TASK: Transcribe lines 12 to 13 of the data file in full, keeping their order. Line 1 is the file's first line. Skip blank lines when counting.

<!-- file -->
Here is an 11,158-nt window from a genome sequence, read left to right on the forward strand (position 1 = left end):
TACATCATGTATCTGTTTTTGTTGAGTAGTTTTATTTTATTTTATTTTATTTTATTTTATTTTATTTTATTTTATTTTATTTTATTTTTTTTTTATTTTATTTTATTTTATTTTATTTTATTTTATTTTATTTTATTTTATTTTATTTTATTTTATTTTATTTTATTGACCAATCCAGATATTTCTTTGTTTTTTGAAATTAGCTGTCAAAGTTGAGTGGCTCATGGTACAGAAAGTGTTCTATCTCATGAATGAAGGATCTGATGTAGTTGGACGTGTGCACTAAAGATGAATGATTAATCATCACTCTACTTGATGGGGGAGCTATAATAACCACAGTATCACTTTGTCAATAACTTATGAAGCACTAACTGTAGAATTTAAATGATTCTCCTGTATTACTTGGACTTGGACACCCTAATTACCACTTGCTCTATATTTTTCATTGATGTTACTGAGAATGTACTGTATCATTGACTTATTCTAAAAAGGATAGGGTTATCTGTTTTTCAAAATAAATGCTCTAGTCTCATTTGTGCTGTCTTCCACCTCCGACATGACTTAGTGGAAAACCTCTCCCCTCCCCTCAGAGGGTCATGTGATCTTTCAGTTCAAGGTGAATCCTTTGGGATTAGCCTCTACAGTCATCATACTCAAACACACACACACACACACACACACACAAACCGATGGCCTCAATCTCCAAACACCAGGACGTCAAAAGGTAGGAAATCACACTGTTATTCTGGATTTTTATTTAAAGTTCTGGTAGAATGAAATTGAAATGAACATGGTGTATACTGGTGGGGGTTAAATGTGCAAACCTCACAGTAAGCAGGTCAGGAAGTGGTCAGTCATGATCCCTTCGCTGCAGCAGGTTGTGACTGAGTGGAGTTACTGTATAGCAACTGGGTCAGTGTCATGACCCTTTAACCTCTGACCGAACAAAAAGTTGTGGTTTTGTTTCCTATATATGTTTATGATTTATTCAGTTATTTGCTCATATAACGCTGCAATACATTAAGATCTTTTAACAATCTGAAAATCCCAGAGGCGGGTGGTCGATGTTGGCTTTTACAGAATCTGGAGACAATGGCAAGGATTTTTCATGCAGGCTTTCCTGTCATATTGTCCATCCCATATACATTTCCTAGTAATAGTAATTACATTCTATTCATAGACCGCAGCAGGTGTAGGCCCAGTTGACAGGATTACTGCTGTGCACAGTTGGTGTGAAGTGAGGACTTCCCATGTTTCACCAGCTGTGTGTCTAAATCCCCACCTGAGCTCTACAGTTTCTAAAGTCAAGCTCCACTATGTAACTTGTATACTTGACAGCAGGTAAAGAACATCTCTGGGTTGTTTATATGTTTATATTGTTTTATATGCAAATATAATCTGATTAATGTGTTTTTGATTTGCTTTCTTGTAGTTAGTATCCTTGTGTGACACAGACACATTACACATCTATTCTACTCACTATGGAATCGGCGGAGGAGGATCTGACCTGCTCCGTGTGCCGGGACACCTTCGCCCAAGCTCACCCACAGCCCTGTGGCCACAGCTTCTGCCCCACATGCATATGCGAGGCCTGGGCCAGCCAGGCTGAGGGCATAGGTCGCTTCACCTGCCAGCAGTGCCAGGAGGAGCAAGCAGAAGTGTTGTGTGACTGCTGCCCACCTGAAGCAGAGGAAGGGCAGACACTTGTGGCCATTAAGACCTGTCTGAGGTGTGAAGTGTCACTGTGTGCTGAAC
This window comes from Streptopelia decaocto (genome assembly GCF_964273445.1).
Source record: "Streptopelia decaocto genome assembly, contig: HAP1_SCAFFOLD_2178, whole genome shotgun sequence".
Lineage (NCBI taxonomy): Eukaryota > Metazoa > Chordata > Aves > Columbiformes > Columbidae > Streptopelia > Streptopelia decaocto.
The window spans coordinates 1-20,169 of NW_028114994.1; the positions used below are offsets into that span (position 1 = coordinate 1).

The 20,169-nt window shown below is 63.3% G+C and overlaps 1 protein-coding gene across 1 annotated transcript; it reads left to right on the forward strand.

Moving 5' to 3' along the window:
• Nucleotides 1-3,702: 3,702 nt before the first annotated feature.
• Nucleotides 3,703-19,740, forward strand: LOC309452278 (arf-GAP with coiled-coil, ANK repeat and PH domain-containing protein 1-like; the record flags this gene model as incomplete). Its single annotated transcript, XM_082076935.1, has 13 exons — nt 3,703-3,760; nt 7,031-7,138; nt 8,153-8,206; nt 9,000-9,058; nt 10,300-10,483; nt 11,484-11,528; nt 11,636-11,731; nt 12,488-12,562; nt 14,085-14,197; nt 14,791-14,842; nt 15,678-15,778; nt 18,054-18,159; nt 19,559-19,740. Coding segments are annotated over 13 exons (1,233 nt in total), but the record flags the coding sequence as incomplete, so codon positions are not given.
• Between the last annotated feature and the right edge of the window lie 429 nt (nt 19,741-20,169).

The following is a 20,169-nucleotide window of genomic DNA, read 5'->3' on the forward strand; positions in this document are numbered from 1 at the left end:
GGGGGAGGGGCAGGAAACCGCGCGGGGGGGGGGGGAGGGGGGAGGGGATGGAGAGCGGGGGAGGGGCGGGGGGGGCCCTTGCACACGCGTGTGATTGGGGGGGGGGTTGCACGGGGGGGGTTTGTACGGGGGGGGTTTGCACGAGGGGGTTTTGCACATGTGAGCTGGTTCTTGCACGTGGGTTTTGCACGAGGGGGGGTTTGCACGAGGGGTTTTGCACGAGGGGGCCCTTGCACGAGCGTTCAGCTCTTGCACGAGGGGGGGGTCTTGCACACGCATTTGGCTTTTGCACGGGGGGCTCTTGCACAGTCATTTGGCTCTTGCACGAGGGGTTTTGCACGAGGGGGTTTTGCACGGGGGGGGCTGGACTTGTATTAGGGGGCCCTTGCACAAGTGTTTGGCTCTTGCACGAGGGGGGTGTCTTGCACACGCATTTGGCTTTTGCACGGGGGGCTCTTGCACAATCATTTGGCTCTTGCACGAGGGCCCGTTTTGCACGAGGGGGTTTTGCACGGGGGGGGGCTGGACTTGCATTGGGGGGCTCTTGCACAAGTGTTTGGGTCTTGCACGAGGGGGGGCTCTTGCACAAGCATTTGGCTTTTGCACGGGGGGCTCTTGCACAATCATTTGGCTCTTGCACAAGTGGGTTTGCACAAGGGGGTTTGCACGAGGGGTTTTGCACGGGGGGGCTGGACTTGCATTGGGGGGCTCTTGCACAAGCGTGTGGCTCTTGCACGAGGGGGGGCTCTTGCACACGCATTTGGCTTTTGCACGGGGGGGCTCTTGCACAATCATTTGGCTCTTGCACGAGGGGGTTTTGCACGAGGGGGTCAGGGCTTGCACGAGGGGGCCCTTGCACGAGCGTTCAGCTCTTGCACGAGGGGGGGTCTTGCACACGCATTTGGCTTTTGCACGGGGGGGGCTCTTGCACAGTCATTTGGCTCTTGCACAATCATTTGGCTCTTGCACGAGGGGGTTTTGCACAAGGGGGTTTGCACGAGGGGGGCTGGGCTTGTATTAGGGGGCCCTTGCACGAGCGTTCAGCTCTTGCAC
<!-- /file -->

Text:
The following is a 20,169-nucleotide window of genomic DNA, read 5'->3' on the forward strand; positions in this document are numbered from 1 at the left end:
GGGGGAGGGGCAGGAAACCGCGCGGGGGGGGGGGGAGGGGGGAGGGGATGGAGAGCGGGGGAGGGGCGGGGGGGGCCCTTGCACACGCGTGTGATTGGGGGGGGGGTTGCACGGGGGGGGTTTGTACGGGGGGGGTTTGCACGAGGGGGTTTTGCACATGTGAGCTGGTTCTTGCACGTGGGTTTTGCACGAGGGGGGGTTTGCACGAGGGGTTTTGCACGAGGGGGCCCTTGCACGAGCGTTCAGCTCTTGCACGAGGGGGGGGTCTTGCACACGCATTTGGCTTTTGCACGGGGGGCTCTTGCACAGTCATTTGGCTCTTGCACGAGGGGTTTTGCACGAGGGGGTTTTGCACGGGGGGGGCTGGACTTGTATTAGGGGGCCCTTGCACAAGTGTTTGGCTCTTGCACGAGGGGGGTGTCTTGCACACGCATTTGGCTTTTGCACGGGGGGCTCTTGCACAATCATTTGGCTCTTGCACGAGGGCCCGTTTTGCACGAGGGGGTTTTGCACGGGGGGGGGCTGGACTTGCATTGGGGGGCTCTTGCACAAGTGTTTGGGTCTTGCACGAGGGGGGGCTCTTGCACAAGCATTTGGCTTTTGCACGGGGGGCTCTTGCACAATCATTTGGCTCTTGCACAAGTGGGTTTGCACAAGGGGGTTTGCACGAGGGGTTTTGCACGGGGGGGCTGGACTTGCATTGGGGGGCTCTTGCACAAGCGTGTGGCTCTTGCACGAGGGGGGGCTCTTGCACACGCATTTGGCTTTTGCACGGGGGGGCTCTTGCACAATCATTTGGCTCTTGCACGAGGGGGTTTTGCACGAGGGGGTCAGGGCTTGCACGAGGGGGCCCTTGCACGAGCGTTCAGCTCTTGCACGAGGGGGGGTCTTGCACACGCATTTGGCTTTTGCACGGGGGGGGCTCTTGCACAGTCATTTGGCTCTTGCACAATCATTTGGCTCTTGCACGAGGGGGTTTTGCACAAGGGGGTTTGCACGAGGGGGGCTGGGCTTGTATTAGGGGGCCCTTGCACGAGCGTTCAGCTCTTGCAC